The government yesterday announced a range of assistance to help farmers affected by the worst drought the Kingdom has seen in 50 years.
The Ministry of Agriculture, Forestry and Fisheries (MAFF) is to distribute hardy cropseeds, provide animal vaccines, and dig ponds and irrigation ditches until the water shortage is over which, according to the Ministry of Water Resources and Meteorology, could be in June.
“The Ministry of Agriculture has researched rice and vegetables that are resistant to climate change,” said a ministry statement. “The minister . . . has also instructed the Department of Agriculture to plan to dig smaller canals from the main canals to the fields of the farmers.”
Ministry of Economy and Finance Secretary of State Vongsey Vissoth said that 500 million riel (about $124,000) had been allocated to fight the drought but more would be provided if required.
The drought is already affecting tens of thousands of families nationwide, some of whom have no nearby water at all, according to the Ministry of Water Resources and Meteorology.
Meanwhile, mass deaths of livestock and fish have been reported across the country.
Sem Van, a 30-year-old farmer in Banteay Meanchey, said he feared for his young children and animals. “We lack money to support our family due to the drought and we do not have water,” he said.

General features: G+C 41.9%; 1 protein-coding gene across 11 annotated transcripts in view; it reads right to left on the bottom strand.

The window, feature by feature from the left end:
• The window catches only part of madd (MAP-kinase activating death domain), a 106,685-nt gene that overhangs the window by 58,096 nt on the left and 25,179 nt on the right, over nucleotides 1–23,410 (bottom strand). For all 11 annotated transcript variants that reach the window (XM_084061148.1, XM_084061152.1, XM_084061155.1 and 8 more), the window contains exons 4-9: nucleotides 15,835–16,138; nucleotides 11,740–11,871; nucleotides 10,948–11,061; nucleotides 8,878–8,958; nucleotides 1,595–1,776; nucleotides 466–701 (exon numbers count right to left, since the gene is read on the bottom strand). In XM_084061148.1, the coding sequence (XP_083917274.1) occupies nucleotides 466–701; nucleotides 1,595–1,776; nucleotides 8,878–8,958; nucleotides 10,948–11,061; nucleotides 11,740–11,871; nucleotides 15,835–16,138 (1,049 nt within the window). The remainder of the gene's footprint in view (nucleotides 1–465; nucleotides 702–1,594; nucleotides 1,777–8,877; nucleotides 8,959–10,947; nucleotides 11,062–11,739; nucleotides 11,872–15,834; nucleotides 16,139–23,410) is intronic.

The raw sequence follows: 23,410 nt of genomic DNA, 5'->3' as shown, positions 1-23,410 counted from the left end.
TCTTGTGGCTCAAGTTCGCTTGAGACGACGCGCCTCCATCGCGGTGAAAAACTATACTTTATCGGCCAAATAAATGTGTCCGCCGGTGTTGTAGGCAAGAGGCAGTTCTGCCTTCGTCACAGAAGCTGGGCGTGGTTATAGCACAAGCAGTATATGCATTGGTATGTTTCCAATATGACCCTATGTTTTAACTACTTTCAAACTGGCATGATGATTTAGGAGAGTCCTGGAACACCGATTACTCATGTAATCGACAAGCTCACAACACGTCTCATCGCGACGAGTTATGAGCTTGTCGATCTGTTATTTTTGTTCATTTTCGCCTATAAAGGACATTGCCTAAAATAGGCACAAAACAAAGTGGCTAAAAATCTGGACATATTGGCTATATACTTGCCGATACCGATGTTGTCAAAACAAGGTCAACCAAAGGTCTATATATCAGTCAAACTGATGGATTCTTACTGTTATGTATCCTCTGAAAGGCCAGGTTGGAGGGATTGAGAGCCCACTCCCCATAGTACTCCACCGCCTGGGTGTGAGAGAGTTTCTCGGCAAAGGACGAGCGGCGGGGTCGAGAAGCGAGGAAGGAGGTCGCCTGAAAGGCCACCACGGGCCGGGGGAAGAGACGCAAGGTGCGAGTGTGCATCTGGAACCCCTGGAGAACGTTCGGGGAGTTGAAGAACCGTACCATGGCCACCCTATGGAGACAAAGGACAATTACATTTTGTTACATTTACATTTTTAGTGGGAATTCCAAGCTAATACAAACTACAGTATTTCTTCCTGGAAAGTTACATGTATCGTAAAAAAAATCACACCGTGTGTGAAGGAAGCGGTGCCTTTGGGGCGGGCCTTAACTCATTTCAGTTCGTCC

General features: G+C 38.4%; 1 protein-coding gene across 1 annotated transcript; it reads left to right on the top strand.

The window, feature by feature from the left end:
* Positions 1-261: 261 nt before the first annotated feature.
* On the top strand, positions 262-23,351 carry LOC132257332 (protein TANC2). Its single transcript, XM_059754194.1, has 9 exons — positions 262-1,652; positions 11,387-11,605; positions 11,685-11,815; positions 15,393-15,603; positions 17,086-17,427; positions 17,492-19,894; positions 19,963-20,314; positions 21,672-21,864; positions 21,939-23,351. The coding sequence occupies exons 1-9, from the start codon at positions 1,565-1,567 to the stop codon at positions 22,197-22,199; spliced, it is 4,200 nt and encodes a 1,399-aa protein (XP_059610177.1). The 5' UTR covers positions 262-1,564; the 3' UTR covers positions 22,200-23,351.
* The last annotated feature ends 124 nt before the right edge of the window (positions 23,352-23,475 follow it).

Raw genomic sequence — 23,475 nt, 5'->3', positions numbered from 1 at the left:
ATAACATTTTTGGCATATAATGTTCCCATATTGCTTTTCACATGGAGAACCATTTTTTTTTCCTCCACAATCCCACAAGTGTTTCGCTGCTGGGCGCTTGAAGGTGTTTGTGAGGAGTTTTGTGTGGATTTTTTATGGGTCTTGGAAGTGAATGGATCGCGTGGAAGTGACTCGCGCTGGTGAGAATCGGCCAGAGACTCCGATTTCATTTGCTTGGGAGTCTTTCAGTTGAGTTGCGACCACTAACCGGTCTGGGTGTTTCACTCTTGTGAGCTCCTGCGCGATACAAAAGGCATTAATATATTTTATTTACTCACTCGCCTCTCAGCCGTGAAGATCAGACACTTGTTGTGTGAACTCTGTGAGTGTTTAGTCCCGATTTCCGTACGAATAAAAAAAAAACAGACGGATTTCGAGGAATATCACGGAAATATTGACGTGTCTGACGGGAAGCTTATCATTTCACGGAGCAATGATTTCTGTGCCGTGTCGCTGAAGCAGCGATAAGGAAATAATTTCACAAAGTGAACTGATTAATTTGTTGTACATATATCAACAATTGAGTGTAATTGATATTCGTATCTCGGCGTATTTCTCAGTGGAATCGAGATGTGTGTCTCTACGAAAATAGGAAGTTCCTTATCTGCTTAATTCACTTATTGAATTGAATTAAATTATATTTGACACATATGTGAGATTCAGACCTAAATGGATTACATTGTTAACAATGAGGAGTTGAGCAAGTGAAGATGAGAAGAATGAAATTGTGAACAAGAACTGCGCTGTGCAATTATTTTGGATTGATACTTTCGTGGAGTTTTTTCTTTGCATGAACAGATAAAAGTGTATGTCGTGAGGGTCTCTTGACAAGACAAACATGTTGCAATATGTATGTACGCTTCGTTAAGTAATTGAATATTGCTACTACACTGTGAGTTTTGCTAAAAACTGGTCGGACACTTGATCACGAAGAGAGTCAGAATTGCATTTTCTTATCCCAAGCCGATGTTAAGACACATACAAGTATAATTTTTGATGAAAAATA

Provincial authorities have been delivering water to affected people while the Ministry of Rural Development has been digging wells around the country to tap into the ever-dropping water table.
Prime Minister Hun Sen last week ordered the Ministry of Finance to release money to buy gasoline for water deliveries.
Development partners including the UN’s Food and Agriculture Organization (FAO) and the International Fund for Agricultural Development are working with the MAFF to provide assistance.
MAFF spokewoman Meas Sotheavy said the country had a surplus of 3 million tonnes of rice, which was just shy of the amount Cambodia consumes in one year. However, she said individual communes might run into food shortages.
Cambodian Center for Study and Development in Agriculture director Sam Vitou said the government was doing the right things but should not have been this unprepared for the drought.
“The [Ministry of Water Resources and Meteorology] knew about the drought before and the FAO also predicted it last year, but they started preparing too late,” he said.
“The government shouldn’t have allowed this many people to get hit with shortages to begin with.”
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